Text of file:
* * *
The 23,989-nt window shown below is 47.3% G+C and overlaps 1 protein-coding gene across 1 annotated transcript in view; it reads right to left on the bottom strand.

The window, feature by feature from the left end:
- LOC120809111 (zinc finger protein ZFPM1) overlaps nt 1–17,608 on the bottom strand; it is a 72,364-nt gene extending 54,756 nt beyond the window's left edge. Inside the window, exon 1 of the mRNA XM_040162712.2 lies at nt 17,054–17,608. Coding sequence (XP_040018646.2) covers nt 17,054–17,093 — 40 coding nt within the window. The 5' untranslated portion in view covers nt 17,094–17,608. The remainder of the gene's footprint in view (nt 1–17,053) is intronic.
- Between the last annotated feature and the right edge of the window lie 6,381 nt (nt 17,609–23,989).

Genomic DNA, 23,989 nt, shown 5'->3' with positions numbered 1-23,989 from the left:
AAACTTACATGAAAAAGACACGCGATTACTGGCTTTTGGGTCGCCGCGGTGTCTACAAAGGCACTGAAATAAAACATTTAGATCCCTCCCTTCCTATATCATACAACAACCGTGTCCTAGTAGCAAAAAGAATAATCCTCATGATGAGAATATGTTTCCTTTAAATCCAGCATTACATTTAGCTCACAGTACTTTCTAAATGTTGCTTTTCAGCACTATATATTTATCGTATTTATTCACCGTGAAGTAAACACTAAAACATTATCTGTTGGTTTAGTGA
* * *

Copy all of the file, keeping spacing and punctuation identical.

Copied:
The 23,989-nt window shown below is 47.3% G+C and overlaps 1 protein-coding gene across 1 annotated transcript in view; it reads right to left on the bottom strand.

The window, feature by feature from the left end:
- LOC120809111 (zinc finger protein ZFPM1) overlaps nt 1–17,608 on the bottom strand; it is a 72,364-nt gene extending 54,756 nt beyond the window's left edge. Inside the window, exon 1 of the mRNA XM_040162712.2 lies at nt 17,054–17,608. Coding sequence (XP_040018646.2) covers nt 17,054–17,093 — 40 coding nt within the window. The 5' untranslated portion in view covers nt 17,094–17,608. The remainder of the gene's footprint in view (nt 1–17,053) is intronic.
- Between the last annotated feature and the right edge of the window lie 6,381 nt (nt 17,609–23,989).

Genomic DNA, 23,989 nt, shown 5'->3' with positions numbered 1-23,989 from the left:
AAACTTACATGAAAAAGACACGCGATTACTGGCTTTTGGGTCGCCGCGGTGTCTACAAAGGCACTGAAATAAAACATTTAGATCCCTCCCTTCCTATATCATACAACAACCGTGTCCTAGTAGCAAAAAGAATAATCCTCATGATGAGAATATGTTTCCTTTAAATCCAGCATTACATTTAGCTCACAGTACTTTCTAAATGTTGCTTTTCAGCACTATATATTTATCGTATTTATTCACCGTGAAGTAAACACTAAAACATTATCTGTTGGTTTAGTGA